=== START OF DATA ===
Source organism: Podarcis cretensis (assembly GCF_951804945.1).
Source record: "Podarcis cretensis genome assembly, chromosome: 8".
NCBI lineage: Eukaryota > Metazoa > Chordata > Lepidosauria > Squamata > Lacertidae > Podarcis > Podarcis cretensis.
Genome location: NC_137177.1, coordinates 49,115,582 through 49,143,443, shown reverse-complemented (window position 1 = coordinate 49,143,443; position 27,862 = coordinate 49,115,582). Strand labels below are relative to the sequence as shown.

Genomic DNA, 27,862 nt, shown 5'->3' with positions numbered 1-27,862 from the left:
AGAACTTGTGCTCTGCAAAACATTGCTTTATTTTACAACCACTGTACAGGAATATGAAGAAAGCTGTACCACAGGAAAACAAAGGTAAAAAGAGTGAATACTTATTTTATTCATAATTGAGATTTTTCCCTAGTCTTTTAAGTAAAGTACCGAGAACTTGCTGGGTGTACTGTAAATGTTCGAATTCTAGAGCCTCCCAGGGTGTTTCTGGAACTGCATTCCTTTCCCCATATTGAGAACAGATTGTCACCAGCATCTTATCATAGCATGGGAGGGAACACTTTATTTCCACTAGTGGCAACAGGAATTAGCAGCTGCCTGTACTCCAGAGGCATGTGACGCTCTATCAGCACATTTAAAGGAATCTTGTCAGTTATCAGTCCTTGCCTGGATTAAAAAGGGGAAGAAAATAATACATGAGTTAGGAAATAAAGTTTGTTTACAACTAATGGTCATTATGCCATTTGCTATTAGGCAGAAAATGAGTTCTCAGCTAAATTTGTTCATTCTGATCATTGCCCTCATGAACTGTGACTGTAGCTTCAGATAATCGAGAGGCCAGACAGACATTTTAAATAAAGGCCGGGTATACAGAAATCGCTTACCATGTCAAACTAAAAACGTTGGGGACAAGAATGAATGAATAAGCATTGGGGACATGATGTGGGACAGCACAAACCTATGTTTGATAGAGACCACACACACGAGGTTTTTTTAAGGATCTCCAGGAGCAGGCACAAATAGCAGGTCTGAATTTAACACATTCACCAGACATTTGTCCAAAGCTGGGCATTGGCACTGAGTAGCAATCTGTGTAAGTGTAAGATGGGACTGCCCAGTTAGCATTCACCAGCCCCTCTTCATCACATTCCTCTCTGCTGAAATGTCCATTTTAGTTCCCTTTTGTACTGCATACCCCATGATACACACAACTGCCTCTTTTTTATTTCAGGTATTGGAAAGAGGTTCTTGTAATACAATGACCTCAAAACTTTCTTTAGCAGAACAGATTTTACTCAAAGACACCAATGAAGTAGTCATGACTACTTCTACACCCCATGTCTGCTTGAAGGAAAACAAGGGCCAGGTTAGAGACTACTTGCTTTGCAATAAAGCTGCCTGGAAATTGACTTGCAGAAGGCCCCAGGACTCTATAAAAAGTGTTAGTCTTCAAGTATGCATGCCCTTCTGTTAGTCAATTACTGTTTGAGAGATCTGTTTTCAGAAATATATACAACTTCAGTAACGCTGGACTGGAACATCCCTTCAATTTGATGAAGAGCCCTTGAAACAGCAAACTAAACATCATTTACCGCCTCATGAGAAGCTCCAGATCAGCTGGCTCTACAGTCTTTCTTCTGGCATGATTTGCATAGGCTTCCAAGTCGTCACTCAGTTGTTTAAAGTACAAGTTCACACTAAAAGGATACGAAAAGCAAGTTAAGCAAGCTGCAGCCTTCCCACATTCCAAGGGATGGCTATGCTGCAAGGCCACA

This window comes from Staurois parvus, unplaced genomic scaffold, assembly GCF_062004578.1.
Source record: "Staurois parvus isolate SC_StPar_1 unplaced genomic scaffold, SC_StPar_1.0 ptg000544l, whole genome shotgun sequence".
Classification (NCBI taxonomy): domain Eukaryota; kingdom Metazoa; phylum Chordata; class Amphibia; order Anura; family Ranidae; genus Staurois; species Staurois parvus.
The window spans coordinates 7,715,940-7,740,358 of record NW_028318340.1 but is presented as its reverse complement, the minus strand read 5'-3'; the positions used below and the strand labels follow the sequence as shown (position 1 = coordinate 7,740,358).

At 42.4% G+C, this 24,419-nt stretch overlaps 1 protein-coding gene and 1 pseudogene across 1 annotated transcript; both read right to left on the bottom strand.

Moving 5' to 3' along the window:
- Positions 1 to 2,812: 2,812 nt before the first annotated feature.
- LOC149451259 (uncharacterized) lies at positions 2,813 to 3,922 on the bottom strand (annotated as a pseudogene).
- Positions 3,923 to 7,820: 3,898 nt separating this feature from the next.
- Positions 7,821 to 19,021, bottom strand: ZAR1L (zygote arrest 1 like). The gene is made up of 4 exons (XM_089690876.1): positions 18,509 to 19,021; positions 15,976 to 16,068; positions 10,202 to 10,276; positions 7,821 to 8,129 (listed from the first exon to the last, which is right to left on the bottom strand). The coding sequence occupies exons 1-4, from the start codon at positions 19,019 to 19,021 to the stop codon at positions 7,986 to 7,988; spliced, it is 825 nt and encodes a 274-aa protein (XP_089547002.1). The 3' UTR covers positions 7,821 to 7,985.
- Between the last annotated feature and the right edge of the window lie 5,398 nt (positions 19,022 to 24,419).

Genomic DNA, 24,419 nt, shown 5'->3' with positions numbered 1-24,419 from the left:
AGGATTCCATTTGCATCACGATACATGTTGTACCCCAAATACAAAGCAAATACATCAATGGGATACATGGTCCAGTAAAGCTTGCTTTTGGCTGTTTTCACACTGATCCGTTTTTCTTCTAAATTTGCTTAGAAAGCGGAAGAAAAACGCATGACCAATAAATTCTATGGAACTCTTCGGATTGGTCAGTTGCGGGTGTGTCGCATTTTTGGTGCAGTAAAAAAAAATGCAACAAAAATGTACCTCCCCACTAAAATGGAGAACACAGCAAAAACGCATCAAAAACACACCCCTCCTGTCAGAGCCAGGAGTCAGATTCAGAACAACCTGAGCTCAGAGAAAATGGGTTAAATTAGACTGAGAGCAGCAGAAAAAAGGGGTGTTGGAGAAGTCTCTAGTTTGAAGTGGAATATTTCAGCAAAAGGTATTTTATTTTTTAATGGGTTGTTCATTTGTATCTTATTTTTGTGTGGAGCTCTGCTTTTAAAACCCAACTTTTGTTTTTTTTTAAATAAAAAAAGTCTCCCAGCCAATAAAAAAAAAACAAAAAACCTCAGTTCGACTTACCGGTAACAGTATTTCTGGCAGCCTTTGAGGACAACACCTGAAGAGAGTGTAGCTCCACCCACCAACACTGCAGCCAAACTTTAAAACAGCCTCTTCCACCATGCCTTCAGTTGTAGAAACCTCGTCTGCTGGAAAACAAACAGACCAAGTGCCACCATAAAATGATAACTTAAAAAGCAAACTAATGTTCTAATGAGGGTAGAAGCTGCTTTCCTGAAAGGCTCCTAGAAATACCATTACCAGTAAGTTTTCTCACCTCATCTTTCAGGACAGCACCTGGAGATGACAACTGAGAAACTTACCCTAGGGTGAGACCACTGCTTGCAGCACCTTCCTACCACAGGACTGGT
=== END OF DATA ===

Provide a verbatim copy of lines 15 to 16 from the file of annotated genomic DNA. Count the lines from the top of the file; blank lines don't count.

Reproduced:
- Positions 3,923 to 7,820: 3,898 nt separating this feature from the next.
- Positions 7,821 to 19,021, bottom strand: ZAR1L (zygote arrest 1 like). The gene is made up of 4 exons (XM_089690876.1): positions 18,509 to 19,021; positions 15,976 to 16,068; positions 10,202 to 10,276; positions 7,821 to 8,129 (listed from the first exon to the last, which is right to left on the bottom strand). The coding sequence occupies exons 1-4, from the start codon at positions 19,019 to 19,021 to the stop codon at positions 7,986 to 7,988; spliced, it is 825 nt and encodes a 274-aa protein (XP_089547002.1). The 3' UTR covers positions 7,821 to 7,985.